TONIGHT THE children will be out, pretending to be demons. The whimsical traditions of trick or treat, masked mischief, and ritualized mayhem are a way of dealing with a dark mystery.
The delightful fright of the haunted house and its spooks initiates youngsters into the macabre realm of mortality. Costumes teach that deception is part of life. The threat at the door implicates even the innocent, who happily enact the abandonment of morality. The figure of the witch is emblematic because this holiday makes a joke of scapegoating murder. Play is never more serious than on Halloween because what the mockery confronts is nothing less than evil.
What is evil anyway? The myths of the devil, a snare-layer existing apart from humans, are well established, from Lucifer to Satan to Cruella. Their legends promote the notion that we descendants of Eve are at the mercy of a wicked enemy whose attacks are from outside. When we personalize that enemy and identify it, we can launch a counter-attack. The battle is what our children enact tonight. Smashing pumpkins is a version of witch-burning; if we like such violence it is because it leaves us feeling purified. Nothing sanctifies the self like condemnation of the other.
But there is another way to think of evil, finding it in the juncture between individual freedom and social context. The story of Genesis posits the malevolent serpent, but what ruined Paradise was not the serpent but the option made in its favor by Adam and Eve. What follows such choice is always unforeseen, but its dynamic is inevitable: Choice leads to consequence, which leads to new and graver choice, which leads in turn to yet graver consequence, and so on. A train of action-reaction is set in motion that quickly outpaces the ability of any one person to slow it.
This phenomenon can take the form of the ''grooved thinking" of a bureaucracy or of the ''institutional culture" that trumps even the good intentions of those who operate within it. Every human choice is made inside a rushing current of prior choices, and the pressure is not good.
Saint Paul spoke of the ''wiles of the devil," but his defining metaphor for evil was systemic, not personal. ''For we are not contending against flesh and blood," he wrote, ''but against the principalities, against the powers, against the world rulers of this present darkness." For Paul, the enemy was not fallen angels, but ''sovereignties" which are hostile to humanity. He was talking about Roman tyrants and an uncaring imperial bureaucracy. He was talking about politics.
The clearest instance of this phenomenon today is unfolding in Iraq. ''Wars generate their own momentum," Robert McNamara once wrote, ''and follow the law of unintended consequences." George W. Bush must be held accountable for the consequences of his fateful decisions, from the 2,000 dead Americans to the American embrace of torture to the igniting of a clash of civilizations. But the ease with which the United States embarked on Bush's unnecessary and illegal war -- with huge popular, political, and pundit support -- was evidence of an already established momentum that predated Bush, and even his father.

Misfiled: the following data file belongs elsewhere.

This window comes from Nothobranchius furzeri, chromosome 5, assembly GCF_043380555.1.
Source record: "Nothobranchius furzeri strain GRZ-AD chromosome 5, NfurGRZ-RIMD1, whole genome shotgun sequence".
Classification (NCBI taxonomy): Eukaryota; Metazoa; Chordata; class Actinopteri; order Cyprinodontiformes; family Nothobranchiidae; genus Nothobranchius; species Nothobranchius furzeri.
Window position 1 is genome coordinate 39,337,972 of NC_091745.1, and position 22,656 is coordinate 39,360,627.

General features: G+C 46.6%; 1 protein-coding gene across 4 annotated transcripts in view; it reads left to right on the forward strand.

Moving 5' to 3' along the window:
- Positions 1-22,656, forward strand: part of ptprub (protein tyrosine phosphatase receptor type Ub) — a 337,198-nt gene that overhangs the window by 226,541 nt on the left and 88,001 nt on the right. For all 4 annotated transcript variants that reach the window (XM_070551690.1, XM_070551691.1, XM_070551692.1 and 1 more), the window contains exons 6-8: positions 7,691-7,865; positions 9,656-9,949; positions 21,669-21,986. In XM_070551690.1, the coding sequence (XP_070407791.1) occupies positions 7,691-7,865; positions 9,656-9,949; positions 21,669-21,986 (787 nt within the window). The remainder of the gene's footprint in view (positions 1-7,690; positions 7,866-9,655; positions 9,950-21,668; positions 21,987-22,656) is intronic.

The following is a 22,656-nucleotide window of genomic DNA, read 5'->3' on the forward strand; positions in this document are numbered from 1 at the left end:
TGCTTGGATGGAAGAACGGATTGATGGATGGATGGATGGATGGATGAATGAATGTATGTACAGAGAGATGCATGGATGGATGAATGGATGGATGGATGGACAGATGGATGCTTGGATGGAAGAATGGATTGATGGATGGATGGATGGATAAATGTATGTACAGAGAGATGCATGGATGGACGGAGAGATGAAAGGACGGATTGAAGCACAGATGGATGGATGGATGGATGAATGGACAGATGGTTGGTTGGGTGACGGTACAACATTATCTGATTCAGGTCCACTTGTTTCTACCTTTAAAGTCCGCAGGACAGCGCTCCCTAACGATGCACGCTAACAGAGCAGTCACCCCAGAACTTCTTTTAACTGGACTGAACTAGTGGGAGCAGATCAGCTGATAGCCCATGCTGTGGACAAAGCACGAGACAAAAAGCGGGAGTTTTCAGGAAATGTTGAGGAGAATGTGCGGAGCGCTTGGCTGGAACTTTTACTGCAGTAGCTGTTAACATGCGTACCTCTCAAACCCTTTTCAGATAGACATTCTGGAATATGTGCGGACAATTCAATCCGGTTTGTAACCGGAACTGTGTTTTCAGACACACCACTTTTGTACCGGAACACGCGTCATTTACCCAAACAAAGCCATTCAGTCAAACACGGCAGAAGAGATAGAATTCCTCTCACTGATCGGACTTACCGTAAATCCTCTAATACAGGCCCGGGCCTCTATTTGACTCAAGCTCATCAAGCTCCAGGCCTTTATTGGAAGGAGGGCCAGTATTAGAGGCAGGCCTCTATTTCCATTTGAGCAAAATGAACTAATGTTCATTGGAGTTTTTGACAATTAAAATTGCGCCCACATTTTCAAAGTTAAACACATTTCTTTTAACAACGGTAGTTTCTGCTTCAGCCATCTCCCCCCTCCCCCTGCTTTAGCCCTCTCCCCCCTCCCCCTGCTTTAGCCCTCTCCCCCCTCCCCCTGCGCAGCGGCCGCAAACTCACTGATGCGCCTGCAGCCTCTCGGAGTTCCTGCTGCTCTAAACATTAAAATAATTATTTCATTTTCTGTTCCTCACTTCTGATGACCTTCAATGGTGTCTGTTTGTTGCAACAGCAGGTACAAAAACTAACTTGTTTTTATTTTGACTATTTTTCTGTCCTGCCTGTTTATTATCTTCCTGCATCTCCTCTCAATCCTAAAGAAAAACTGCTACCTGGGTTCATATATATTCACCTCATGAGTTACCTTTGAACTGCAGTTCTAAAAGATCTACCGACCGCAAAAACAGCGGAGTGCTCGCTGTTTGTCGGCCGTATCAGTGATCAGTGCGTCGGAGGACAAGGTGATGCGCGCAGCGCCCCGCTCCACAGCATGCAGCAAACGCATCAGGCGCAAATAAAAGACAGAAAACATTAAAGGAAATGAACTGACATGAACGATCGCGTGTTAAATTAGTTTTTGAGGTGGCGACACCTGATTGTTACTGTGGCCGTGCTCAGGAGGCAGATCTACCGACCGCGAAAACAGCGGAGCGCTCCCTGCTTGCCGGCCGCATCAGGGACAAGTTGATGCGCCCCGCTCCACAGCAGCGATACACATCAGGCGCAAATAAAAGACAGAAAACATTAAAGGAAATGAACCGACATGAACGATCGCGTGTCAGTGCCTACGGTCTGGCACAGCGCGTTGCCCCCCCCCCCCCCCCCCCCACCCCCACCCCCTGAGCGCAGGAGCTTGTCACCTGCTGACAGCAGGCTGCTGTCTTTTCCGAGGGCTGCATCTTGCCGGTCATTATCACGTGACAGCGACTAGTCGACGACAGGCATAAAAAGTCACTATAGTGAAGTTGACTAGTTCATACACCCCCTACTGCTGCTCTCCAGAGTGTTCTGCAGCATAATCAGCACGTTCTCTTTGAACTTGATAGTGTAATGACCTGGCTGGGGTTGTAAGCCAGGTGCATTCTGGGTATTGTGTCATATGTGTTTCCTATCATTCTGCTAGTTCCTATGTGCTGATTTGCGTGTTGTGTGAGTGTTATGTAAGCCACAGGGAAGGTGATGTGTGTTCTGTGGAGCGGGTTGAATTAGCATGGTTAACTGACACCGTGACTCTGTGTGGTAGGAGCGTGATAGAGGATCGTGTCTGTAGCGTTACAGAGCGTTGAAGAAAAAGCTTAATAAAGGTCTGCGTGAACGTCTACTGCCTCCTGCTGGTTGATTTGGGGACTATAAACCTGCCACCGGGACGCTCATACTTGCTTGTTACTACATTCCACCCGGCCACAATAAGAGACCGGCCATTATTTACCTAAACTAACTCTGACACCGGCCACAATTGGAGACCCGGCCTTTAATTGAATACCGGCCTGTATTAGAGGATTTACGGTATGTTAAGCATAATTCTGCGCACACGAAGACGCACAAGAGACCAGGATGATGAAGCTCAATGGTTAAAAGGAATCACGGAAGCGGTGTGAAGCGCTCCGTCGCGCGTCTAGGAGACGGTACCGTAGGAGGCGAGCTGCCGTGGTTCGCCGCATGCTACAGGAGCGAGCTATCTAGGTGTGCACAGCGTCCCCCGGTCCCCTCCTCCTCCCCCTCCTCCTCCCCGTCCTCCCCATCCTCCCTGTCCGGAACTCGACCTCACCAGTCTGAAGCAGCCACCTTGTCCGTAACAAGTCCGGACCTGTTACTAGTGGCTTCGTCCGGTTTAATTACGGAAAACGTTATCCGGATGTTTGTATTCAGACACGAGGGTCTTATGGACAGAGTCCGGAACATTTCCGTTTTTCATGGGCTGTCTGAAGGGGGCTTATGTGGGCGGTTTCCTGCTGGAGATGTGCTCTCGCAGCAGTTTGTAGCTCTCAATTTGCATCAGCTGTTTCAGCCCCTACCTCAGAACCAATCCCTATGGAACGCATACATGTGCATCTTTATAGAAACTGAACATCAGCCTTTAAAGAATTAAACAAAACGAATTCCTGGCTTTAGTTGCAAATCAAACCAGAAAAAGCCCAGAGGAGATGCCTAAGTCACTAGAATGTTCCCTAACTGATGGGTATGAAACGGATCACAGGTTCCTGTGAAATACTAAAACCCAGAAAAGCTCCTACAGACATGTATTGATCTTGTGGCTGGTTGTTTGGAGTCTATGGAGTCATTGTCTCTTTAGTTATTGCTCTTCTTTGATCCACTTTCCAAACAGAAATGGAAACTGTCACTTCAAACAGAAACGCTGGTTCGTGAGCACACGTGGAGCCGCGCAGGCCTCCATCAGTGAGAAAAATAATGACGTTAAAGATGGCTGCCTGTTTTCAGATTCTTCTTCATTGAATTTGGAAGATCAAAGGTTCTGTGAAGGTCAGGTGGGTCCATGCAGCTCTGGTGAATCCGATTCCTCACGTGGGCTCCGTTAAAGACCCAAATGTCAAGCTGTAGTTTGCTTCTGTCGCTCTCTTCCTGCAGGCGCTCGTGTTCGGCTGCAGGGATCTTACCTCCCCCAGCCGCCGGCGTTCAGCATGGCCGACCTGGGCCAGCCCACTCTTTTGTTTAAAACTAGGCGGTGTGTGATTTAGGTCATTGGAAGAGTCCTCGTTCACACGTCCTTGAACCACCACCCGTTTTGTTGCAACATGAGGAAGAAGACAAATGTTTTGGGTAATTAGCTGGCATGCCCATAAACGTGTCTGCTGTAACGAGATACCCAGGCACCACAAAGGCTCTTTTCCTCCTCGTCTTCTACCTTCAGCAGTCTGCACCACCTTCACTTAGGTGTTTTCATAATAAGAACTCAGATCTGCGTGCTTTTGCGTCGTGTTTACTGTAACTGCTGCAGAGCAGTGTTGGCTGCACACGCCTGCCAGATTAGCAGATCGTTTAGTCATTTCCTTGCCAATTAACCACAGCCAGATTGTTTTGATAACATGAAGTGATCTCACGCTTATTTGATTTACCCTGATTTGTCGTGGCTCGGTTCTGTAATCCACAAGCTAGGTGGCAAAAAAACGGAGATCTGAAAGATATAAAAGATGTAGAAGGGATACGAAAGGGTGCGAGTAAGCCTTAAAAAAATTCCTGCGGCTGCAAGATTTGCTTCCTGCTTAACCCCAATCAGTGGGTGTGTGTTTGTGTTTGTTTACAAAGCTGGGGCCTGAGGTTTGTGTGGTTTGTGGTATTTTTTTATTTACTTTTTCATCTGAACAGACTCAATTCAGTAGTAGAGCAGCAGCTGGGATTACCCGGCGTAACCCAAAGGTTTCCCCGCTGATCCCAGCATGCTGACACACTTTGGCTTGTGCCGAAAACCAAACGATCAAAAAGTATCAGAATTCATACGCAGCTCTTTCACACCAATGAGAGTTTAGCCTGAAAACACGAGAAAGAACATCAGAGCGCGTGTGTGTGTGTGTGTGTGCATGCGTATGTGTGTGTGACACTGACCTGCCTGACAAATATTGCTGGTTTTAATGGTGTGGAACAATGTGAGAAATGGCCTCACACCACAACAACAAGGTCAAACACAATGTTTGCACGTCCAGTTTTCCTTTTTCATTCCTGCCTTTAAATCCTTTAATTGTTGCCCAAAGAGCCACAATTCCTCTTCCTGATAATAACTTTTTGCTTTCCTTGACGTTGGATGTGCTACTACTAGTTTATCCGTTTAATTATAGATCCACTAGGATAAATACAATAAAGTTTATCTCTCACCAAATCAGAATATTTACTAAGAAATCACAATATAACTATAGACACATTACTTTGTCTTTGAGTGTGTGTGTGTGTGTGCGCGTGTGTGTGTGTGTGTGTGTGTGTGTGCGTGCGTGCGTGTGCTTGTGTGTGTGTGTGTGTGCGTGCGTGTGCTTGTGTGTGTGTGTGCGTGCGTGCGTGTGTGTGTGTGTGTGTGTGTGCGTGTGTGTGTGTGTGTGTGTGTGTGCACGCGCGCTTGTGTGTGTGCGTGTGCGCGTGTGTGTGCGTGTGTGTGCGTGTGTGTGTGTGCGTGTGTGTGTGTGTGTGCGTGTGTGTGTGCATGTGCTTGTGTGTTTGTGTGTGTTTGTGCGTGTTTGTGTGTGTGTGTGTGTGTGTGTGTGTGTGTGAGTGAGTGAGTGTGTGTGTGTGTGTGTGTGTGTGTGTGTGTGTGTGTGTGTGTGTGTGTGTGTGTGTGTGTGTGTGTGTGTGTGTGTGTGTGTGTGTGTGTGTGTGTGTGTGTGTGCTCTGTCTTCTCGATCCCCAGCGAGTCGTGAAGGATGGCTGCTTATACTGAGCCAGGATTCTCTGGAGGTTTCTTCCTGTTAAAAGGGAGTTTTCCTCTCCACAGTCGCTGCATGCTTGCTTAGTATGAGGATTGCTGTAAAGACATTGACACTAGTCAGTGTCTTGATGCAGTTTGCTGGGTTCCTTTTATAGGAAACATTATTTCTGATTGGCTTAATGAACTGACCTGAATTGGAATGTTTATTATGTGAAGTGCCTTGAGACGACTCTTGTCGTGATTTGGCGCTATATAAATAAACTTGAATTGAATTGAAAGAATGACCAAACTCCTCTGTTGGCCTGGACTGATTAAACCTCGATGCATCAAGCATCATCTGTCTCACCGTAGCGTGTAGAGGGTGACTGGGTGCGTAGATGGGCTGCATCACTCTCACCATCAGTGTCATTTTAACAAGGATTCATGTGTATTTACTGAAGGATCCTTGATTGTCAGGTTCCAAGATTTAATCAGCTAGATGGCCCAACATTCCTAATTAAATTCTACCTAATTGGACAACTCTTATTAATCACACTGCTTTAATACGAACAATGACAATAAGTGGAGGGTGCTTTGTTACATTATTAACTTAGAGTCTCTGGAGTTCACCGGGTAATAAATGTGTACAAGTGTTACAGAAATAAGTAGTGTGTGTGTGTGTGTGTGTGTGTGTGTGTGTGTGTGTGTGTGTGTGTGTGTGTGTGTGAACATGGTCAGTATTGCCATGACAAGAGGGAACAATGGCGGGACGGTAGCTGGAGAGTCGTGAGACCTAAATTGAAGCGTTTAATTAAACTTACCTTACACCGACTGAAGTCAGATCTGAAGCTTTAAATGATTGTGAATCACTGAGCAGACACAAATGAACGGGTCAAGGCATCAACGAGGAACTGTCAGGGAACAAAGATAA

Truman, Eisenhower, Kennedy, Johnson, Nixon, Carter, Reagan, and Clinton all kept the malevolent current flowing, if despite themselves. Bush simply stepped into it. An unprecedented American momentum toward war was unleashed in the 20th century, its destructive energy fueled by the heat of an unchecked nuclear arsenal. That momentum defines the nation now, and, for the first time in history, threatens the very earth. The principalities and powers are us. In the name of the fight against evil, good people established the ''sovereignty" of a militarized culture, laying bare the darkest mystery of all: What we construct to oppose evil involves us in it. Having armed evil with the nuclear bomb, we have made evil more sovereign than ever.
If only there were a devil to exorcise or a witch to burn. If only there were an axis of evil to oppose. Well, there is Saddam -- never mind that the crimes for which he is being tried drew winks from Washington. There is Iran with its blood curdling anti-Semitism -- never mind that its nuclear agenda is set by US policy. Like children reading costumes, we know the wicked from the good. We make our threats, seize our booty, and name the enemy, not thinking that we ourselves have become the world's. For America's children, this is play. For their nation, it is war. Trick or treat.
James Carroll's column appears regularly in the Globe.